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management problem set

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(a) If oil production starts now, what is the present value of the profit from oil production?

(b) If oil production is delayed and starts in five years’ time instead of now, what is the present value as of now, of the profit from oil production?

(d) If there is no oil production, what is the present value of beach recreation in the area?

(e) If oil production starts now, describe the time profile of the beach recreation that will occur in the area. What is the present value of this recreation?

(f) If oil production is delayed and starts in five years’ time instead of now, describe the time profile of the beach recreation that will occur in the area. What is the present value of this recreation?

  1. g) If oil production starts now, what is the present value of the combined sum of economic flows that will occur – the profits from oil production plus the value of recreation?
  2. h) If oil production is delayed and starts in five years’ time instead of now, what is the present value of the combined sum of economic flows that will occur – the profits from oil production plus the value of recreation?

(i) Given three policy options – oil production starts now, oil production starts in five years’ time, or no oil production ever – which is the best option from an economic perspective?

  1. What economic return does a person earn if he owns a non-renewable resource (e.g., a deposit of coal) and he lets the resource stay undisturbed for an extra year?

What economic return does a person earn if he owns a renewable resource (e.g., a forest) and he lets the resource stay undisturbed for an extra year?

What economic return does a person earn if he owns a Rembrandt painting and he holds on to the painting for an extra year?

Suppose a person owns quantities of all three types of resources – he owns a number of coal deposits, a number of forests, and a number of old master paintings. What economic rule should he follow in balancing his portfolio of assets?

  1. Consider a non-renewable resource. There are two periods, now and later. The demand curve in each period (t = 1, 2) is Qt = 10 – Pt. The stock of the resource is 10 units. Extraction costs are approximately zero. The interest rate is 4 percent.

(a) A market equilibrium requires identifying price and quantity at all times. What are the four variables for which we need to find numerical values to find the equilibria?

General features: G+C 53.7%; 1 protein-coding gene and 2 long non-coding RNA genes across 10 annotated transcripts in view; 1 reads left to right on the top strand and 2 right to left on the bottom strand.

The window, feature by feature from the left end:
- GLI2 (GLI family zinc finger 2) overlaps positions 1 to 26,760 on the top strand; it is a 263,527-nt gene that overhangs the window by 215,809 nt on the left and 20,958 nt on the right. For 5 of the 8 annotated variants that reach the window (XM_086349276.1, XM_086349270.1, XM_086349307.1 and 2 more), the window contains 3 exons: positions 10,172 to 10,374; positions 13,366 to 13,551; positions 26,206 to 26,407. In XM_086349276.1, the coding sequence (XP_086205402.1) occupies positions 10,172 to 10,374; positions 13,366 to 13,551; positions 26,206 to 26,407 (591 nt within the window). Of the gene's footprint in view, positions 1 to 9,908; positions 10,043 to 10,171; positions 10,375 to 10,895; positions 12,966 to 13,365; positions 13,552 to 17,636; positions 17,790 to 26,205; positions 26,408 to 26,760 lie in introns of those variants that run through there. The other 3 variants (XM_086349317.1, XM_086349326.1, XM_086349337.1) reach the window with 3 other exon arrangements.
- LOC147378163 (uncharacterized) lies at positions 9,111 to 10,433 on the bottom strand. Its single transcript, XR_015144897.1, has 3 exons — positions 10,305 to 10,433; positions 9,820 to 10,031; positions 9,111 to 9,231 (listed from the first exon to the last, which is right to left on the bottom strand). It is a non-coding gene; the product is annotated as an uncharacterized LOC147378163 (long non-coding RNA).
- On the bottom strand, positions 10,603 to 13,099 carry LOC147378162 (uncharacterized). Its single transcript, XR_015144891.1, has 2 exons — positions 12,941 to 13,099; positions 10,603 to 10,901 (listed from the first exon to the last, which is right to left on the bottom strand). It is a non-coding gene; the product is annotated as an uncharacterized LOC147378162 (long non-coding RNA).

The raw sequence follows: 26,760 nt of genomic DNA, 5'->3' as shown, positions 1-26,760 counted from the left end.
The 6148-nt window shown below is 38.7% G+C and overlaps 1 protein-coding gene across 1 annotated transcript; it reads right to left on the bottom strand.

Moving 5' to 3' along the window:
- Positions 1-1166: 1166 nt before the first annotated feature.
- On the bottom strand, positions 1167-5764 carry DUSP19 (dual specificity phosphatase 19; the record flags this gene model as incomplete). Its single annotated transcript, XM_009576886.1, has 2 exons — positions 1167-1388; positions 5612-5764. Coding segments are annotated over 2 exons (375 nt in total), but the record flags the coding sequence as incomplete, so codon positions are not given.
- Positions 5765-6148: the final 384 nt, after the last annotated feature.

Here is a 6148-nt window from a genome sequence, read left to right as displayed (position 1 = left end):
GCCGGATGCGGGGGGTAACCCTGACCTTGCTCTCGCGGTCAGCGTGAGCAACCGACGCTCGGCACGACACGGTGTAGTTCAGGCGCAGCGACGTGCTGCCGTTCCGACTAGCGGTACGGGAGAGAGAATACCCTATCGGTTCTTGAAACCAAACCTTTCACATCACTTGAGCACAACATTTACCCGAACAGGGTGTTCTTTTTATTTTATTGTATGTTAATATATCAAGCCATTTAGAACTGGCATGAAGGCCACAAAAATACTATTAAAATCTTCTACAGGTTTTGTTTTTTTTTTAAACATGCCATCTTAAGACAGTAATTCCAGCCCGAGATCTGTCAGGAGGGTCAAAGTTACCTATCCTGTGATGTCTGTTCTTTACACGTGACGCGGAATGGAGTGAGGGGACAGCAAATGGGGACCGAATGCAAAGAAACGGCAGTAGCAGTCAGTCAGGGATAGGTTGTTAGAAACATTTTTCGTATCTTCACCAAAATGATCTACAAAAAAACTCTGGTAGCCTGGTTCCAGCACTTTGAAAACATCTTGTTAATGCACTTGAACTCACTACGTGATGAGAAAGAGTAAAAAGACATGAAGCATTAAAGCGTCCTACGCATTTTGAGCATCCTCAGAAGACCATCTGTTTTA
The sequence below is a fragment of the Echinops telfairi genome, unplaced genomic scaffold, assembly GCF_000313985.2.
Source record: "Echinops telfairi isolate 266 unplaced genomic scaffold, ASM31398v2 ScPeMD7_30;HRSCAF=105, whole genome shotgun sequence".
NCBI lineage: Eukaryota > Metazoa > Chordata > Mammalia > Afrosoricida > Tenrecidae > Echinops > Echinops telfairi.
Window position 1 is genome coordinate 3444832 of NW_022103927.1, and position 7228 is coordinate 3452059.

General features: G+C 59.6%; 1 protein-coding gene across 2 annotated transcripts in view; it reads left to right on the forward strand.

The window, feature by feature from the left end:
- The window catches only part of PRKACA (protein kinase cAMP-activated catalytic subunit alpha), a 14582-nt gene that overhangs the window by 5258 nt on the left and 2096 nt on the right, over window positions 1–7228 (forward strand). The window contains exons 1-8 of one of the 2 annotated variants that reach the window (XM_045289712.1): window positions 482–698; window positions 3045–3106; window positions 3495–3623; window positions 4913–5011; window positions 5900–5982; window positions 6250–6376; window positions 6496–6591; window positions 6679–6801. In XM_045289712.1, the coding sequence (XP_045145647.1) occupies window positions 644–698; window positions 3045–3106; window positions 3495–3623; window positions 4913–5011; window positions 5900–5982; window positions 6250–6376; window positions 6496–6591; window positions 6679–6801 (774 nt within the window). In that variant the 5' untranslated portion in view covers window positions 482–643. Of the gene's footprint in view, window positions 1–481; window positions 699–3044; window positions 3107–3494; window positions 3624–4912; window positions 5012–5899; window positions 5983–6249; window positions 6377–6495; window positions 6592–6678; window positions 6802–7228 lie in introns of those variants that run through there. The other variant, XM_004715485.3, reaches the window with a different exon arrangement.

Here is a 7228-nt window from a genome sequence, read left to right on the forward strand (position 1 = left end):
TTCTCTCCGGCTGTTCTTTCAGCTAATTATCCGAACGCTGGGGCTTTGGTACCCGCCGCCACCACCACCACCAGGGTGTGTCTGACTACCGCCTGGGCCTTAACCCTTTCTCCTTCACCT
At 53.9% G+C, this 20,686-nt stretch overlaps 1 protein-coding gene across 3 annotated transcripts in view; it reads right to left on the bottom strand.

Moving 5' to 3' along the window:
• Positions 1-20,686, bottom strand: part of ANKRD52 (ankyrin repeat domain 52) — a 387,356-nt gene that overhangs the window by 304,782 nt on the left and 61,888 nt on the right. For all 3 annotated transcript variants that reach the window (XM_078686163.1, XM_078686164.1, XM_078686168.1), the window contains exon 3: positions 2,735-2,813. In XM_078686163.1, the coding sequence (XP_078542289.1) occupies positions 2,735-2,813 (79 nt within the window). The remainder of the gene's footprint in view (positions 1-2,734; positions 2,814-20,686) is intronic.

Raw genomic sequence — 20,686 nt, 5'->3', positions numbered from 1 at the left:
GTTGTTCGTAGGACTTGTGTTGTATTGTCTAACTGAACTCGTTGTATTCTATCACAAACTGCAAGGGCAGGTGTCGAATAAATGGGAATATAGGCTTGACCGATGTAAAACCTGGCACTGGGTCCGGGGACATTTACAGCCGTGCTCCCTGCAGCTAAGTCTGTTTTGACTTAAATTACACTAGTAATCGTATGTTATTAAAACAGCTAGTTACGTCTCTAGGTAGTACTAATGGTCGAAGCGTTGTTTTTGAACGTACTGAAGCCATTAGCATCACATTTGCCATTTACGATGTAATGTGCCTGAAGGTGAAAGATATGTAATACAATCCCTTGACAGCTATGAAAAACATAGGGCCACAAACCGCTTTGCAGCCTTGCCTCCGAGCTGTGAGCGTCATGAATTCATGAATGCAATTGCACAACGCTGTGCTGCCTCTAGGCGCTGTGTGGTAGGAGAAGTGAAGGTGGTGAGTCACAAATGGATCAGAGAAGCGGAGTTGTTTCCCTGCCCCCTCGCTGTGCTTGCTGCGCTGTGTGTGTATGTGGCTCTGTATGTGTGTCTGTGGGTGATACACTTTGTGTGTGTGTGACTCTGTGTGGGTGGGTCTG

(b) To find these four unknowns, we need four equations. These equations are (i) the two demand curves, (ii) the Hotelling price path, and (iii) a summing-up condition that says that the quantity used in both periods sums to the stock. Write down these four equations.

(c)Solve the four equations by substitution to find the equilibrium quantity harvested in each period and the equilibrium market price in each price. What is the solution (round your answers to two decimal places).

(d) In this solution, does price rise with the interest rate?

  1. e) In this solution, does quantity demanded increase or decrease between the two periods?

(f)  What is the discounted present value of the producer’s profit over the two periods?

(g) What happens to the solution if the interest rate is 10% — how do the answers in part (c) change?

 

  1. If there is a non-zero marginal cost of extraction, c, what is the formula for the rate at which the price of extracted resource changes over time?
  2. World consumption of oil has risen from about 78 million barrels/day in 2003 to 87 million barrels/day in 2013. US consumption of oil was about 20 million barrels/day in 2003 and about 19 million barrels/day in 2013. Canada’s consumption was about 2.2 million barrels/day in 2003, and 2.4 million barrels/day in 2013. Canada’s production of oil was about 3 million barrels/day in 2003 and 3.9 million barrels/day in 2013. If the Keystone pipeline is built, an additional 1 million barrels/day of new, relatively high-CO2 intensity oil would eventually be produced in Canada and imported into the US.

(a) What has happened to the world price of oil since the beginning of this year? Since about 2000? What factors might explain those trends?

(b) How well does the Hotelling Rule explain the trajectory of the price of oil since 2000?

(c) Suppose the Keystone pipeline is built and comes into operation. What do you think would happen to the price of oil in the US? Explain the reason for your answer.

  1. d) Suppose the Keystone pipeline is not built: Canada goes ahead and produces the new, relatively high-CO2 intensity oil and exports it by tanker to Asia instead of the US. What do you think would happen to the price of oil in the US? Explain the reason for your answer

(e) Suppose the Keystone pipeline is not built and Canada does not produce the new, relatively high-CO2 intensity source oil. What do you think would happen to the price of oil in the US? Explain the reason for your answer.

  1. Explain how the Hotelling Rule applies when the non-renewable resource is owned by a monopolist rather than a price-taking industry. How does the monopoly ownership affect the amount of resource extracted in the early years? How does it affect the price at which the extracted resource is sold in the early years? How does it affect the length of time before the non- renewable resource is exhausted?
  2. What is a “backstop technology” in the context of the management of a non-renewable resource?
  3. Suppose you own a shallow on-shore oilfield and a deep off-shore oil field. They both contain the same amounts of oil. How would you exploit those two resources? Would you extract some oil from each oilfield every year, or would you do something different? If so, what? Why?
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